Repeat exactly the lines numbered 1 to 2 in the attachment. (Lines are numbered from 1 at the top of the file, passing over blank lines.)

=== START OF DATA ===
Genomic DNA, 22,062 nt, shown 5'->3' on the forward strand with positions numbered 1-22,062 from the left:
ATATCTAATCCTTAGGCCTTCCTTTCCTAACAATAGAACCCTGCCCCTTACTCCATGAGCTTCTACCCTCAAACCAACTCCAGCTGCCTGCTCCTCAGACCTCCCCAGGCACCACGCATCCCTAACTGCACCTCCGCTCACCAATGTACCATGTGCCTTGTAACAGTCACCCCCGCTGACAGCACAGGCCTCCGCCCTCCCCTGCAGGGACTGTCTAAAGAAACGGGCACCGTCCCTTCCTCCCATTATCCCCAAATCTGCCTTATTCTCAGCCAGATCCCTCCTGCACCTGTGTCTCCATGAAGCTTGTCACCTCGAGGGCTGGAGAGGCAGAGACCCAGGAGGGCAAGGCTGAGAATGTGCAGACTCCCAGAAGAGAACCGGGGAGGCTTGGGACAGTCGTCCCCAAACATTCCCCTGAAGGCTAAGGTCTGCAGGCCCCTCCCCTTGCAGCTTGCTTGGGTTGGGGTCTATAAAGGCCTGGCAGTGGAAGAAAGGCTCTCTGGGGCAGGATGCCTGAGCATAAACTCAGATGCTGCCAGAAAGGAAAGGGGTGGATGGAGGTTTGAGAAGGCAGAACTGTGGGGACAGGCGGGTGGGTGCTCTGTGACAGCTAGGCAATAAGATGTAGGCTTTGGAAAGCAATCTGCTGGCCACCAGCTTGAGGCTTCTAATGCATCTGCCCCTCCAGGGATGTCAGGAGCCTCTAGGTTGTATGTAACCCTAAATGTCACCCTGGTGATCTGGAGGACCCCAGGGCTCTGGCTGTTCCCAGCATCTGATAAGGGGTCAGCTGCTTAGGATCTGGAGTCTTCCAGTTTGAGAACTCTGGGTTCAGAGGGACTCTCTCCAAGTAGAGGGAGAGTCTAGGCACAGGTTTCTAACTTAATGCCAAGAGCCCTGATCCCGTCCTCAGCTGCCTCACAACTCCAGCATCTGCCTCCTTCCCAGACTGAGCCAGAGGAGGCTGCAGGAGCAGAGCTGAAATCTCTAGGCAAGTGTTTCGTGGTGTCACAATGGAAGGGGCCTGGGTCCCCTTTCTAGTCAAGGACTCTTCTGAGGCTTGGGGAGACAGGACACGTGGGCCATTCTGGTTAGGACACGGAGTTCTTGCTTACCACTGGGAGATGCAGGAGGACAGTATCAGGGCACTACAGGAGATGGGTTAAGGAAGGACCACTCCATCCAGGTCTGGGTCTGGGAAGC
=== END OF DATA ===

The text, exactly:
Genomic DNA, 22,062 nt, shown 5'->3' on the forward strand with positions numbered 1-22,062 from the left:
ATATCTAATCCTTAGGCCTTCCTTTCCTAACAATAGAACCCTGCCCCTTACTCCATGAGCTTCTACCCTCAAACCAACTCCAGCTGCCTGCTCCTCAGACCTCCCCAGGCACCACGCATCCCTAACTGCACCTCCGCTCACCAATGTACCATGTGCCTTGTAACAGTCACCCCCGCTGACAGCACAGGCCTCCGCCCTCCCCTGCAGGGACTGTCTAAAGAAACGGGCACCGTCCCTTCCTCCCATTATCCCCAAATCTGCCTTATTCTCAGCCAGATCCCTCCTGCACCTGTGTCTCCATGAAGCTTGTCACCTCGAGGGCTGGAGAGGCAGAGACCCAGGAGGGCAAGGCTGAGAATGTGCAGACTCCCAGAAGAGAACCGGGGAGGCTTGGGACAGTCGTCCCCAAACATTCCCCTGAAGGCTAAGGTCTGCAGGCCCCTCCCCTTGCAGCTTGCTTGGGTTGGGGTCTATAAAGGCCTGGCAGTGGAAGAAAGGCTCTCTGGGGCAGGATGCCTGAGCATAAACTCAGATGCTGCCAGAAAGGAAAGGGGTGGATGGAGGTTTGAGAAGGCAGAACTGTGGGGACAGGCGGGTGGGTGCTCTGTGACAGCTAGGCAATAAGATGTAGGCTTTGGAAAGCAATCTGCTGGCCACCAGCTTGAGGCTTCTAATGCATCTGCCCCTCCAGGGATGTCAGGAGCCTCTAGGTTGTATGTAACCCTAAATGTCACCCTGGTGATCTGGAGGACCCCAGGGCTCTGGCTGTTCCCAGCATCTGATAAGGGGTCAGCTGCTTAGGATCTGGAGTCTTCCAGTTTGAGAACTCTGGGTTCAGAGGGACTCTCTCCAAGTAGAGGGAGAGTCTAGGCACAGGTTTCTAACTTAATGCCAAGAGCCCTGATCCCGTCCTCAGCTGCCTCACAACTCCAGCATCTGCCTCCTTCCCAGACTGAGCCAGAGGAGGCTGCAGGAGCAGAGCTGAAATCTCTAGGCAAGTGTTTCGTGGTGTCACAATGGAAGGGGCCTGGGTCCCCTTTCTAGTCAAGGACTCTTCTGAGGCTTGGGGAGACAGGACACGTGGGCCATTCTGGTTAGGACACGGAGTTCTTGCTTACCACTGGGAGATGCAGGAGGACAGTATCAGGGCACTACAGGAGATGGGTTAAGGAAGGACCACTCCATCCAGGTCTGGGTCTGGGAAGC